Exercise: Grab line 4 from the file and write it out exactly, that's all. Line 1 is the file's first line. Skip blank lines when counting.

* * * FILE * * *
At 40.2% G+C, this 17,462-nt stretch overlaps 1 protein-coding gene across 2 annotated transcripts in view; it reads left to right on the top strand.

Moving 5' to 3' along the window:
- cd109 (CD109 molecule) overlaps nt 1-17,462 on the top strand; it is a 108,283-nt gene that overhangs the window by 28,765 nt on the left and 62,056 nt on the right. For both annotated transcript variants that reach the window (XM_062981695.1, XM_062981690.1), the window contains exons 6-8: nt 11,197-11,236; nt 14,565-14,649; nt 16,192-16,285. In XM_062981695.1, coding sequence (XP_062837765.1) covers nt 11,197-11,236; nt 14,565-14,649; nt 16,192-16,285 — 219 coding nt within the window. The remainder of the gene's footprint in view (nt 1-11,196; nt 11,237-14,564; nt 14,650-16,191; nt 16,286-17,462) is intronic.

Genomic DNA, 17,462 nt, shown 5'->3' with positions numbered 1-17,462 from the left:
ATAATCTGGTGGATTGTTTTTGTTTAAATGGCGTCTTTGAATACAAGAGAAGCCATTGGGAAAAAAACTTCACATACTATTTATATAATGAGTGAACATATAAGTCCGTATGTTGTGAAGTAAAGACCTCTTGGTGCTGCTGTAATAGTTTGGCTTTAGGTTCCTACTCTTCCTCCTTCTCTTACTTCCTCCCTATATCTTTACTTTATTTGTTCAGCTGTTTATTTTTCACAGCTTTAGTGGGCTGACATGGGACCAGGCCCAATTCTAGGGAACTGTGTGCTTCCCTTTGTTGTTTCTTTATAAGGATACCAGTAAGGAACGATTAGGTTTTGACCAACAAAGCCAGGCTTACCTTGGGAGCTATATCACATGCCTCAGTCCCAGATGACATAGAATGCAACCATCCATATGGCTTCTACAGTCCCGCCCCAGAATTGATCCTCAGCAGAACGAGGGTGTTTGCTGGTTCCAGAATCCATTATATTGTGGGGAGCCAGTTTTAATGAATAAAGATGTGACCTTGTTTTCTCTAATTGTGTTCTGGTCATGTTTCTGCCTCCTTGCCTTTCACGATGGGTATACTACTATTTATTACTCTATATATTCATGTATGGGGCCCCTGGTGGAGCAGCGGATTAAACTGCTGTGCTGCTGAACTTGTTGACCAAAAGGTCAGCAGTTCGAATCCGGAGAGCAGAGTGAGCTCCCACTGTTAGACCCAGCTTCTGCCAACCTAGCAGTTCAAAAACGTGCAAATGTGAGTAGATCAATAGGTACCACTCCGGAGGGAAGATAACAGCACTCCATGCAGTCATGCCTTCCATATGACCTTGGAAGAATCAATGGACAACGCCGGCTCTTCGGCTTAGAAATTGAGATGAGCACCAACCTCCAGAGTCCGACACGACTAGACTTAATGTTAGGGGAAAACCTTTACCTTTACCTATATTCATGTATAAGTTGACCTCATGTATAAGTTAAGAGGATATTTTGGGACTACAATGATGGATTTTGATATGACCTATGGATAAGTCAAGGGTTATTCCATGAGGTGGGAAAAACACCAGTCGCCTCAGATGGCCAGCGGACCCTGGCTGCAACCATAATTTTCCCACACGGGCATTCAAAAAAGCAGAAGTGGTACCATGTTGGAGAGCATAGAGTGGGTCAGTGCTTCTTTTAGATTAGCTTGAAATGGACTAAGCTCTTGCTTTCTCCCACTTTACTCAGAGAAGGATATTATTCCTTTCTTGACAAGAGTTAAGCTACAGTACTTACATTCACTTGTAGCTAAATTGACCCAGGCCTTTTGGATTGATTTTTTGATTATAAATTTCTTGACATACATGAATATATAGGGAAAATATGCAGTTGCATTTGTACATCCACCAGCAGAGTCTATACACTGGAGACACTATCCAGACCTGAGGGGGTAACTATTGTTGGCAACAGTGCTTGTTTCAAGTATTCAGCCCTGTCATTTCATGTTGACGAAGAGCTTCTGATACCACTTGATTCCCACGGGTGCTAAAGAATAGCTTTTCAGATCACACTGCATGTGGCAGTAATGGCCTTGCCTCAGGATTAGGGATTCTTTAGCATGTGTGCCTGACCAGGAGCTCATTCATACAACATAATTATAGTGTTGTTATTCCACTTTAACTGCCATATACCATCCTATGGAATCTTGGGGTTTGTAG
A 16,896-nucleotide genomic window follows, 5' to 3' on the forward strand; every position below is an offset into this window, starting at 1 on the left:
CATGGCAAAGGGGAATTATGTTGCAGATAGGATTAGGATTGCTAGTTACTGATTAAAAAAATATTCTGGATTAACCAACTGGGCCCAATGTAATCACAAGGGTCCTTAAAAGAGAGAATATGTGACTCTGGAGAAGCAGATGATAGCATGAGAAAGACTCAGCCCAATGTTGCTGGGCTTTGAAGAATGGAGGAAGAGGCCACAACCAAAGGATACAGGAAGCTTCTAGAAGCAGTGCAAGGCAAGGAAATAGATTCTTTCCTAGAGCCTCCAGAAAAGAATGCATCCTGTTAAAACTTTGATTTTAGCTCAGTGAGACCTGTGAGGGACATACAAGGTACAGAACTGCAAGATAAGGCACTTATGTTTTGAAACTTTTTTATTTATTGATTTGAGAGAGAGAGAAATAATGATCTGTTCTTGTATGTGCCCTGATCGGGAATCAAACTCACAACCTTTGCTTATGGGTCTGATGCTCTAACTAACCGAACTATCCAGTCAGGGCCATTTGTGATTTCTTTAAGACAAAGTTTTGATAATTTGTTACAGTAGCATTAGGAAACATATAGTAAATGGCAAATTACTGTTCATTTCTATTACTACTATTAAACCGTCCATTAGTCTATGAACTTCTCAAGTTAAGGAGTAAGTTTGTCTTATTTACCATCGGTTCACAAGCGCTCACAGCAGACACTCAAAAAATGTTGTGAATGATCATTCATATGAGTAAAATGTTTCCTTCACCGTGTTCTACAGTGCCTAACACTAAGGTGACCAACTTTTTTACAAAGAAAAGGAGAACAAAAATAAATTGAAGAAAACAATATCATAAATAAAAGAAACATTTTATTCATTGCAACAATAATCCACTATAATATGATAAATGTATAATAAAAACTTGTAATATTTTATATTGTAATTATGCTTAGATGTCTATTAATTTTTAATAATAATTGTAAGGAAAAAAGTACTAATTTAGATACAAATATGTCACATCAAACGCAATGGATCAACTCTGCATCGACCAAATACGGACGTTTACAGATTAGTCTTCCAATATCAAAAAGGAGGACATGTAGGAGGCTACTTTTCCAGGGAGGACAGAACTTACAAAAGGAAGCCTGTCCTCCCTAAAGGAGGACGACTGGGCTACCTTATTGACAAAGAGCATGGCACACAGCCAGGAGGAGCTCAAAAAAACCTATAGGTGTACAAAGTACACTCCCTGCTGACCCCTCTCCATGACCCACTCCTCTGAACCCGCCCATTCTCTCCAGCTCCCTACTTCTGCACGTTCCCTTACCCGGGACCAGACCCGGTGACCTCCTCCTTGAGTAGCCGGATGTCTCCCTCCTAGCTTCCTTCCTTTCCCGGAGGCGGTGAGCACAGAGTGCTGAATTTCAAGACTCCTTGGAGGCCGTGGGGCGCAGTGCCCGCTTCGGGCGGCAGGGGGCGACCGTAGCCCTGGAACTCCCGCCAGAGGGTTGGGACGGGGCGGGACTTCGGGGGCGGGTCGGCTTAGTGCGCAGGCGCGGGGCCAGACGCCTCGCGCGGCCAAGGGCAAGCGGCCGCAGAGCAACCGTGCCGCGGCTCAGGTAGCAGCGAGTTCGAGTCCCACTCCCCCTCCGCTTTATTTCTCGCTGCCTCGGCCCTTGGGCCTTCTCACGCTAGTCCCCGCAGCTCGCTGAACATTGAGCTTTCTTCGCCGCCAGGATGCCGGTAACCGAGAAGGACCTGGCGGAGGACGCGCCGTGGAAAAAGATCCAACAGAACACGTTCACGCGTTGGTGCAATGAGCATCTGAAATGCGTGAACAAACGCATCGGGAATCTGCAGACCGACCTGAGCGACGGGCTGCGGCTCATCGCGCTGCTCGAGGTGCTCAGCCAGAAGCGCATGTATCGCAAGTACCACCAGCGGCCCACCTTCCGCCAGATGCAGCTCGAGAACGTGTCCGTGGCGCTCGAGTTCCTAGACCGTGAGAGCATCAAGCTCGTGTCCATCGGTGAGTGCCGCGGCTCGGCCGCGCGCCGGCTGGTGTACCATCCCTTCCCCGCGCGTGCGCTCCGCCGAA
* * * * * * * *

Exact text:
Genomic DNA, 17,462 nt, shown 5'->3' with positions numbered 1-17,462 from the left: